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Editorial: The 'God particle'? Really?

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opinion Wadena, 56482
Wadena Minnesota 314 S. Jefferson, P.O. Box 31 56482

Apparently some preachers have taken offense that popular science has dubbed the Higgs boson the "God particle." For the scientifically challenged, the Higgs boson is an elemental particle that has eluded researchers for years, although they have theorized for a long time that it does exist. A few days ago, researchers using extraordinary accelerator/collider technology concluded with assuredness of 99.999 percent that they had detected the Higgs boson. Detecting the Higgs should confirm that the Standard Model of particle physics is fundamentally correct.

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You might react: So what?

Well, it really is a very big deal.

In the realm of the most advanced particle physics on the planet, the confirmation of the Higgs particle opens wider the window on the early picoseconds of the formation of the universe. It not only gets inside the Big Bang, it also points the way to showing the universe is far older than previously believed and that the cosmos is made up of mysterious matters that might not be so mysterious after the Higgs boson discovery.

But the "God particle"? Really?

If some clergy and laypeople of faith are offended by the term, they are missing the point. Indeed, when scientists and the popular scientific press associate the Higgs boson with God, they just might be acknowledging yet another revelation of God's creation. For common-sense believers, that's what science does. History tells us misrepresentations and distortions of the basics of Earth and the heavens have been stock in trade for religionists for eons. Superstition and fear sell until science gets it right and true. Certainly truth should be the component of faith.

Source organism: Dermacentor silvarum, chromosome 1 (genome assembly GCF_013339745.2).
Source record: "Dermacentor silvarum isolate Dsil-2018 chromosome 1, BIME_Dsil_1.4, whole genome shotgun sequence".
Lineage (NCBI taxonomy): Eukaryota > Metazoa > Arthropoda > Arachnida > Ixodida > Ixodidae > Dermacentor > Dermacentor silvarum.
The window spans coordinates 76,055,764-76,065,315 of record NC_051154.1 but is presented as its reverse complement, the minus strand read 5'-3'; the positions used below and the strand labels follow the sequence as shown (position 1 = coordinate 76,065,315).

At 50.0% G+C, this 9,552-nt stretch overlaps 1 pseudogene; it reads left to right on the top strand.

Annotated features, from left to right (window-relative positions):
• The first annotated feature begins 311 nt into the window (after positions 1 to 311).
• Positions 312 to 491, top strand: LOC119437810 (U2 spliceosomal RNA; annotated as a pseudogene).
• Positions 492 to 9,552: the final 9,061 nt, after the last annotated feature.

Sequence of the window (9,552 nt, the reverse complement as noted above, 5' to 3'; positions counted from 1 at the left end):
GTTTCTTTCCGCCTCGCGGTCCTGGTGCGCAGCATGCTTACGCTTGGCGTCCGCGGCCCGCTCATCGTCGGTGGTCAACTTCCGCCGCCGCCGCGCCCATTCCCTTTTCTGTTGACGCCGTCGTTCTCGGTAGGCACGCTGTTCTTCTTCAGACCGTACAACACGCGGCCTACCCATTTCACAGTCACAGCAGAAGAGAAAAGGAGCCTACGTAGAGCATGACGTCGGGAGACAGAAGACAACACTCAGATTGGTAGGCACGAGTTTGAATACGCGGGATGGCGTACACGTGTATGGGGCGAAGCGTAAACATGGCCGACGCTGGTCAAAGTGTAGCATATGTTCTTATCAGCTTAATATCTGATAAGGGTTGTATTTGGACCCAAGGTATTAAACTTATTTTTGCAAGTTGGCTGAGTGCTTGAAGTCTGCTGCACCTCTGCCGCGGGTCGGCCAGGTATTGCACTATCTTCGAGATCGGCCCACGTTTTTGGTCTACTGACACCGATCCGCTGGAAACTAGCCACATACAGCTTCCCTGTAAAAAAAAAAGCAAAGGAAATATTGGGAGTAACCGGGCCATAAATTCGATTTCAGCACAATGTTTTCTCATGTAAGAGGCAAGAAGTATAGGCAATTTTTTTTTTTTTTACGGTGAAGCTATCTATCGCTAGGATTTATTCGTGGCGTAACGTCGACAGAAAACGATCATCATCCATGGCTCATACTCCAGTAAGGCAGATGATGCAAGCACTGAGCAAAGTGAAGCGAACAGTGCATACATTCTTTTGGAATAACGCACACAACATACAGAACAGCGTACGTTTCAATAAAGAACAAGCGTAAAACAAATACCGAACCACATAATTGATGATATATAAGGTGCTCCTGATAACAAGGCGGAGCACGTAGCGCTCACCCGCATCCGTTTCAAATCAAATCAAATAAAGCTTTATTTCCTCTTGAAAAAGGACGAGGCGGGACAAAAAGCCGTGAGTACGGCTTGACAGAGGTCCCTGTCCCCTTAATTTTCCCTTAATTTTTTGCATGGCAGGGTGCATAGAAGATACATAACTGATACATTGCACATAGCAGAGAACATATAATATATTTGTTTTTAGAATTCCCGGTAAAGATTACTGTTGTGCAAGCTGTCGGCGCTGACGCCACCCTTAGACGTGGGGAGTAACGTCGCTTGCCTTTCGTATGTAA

The Higgs boson confirmation is right up there with the discovery that microbes cause disease; the shocker that the Earth is not flat; that Galileo was right about the Earth's place in the solar system; that living organisms evolve; and that the speed of light is a constant that can tell us how old stars are.

Whether applauded by an atheist or condemned as blasphemy by a Scriptural literalist, the Higgs boson as a phenomenon of a grand and incredibly complex universe cares not. It just is. It exists. Maybe God made it. Maybe it is one of "God's particles." Maybe not. How one comes down on that question is more a matter of faith than science.

Forum of Fargo-Moorhead editorials represent the opinion of Forum management and the newspaper's Editorial Board.

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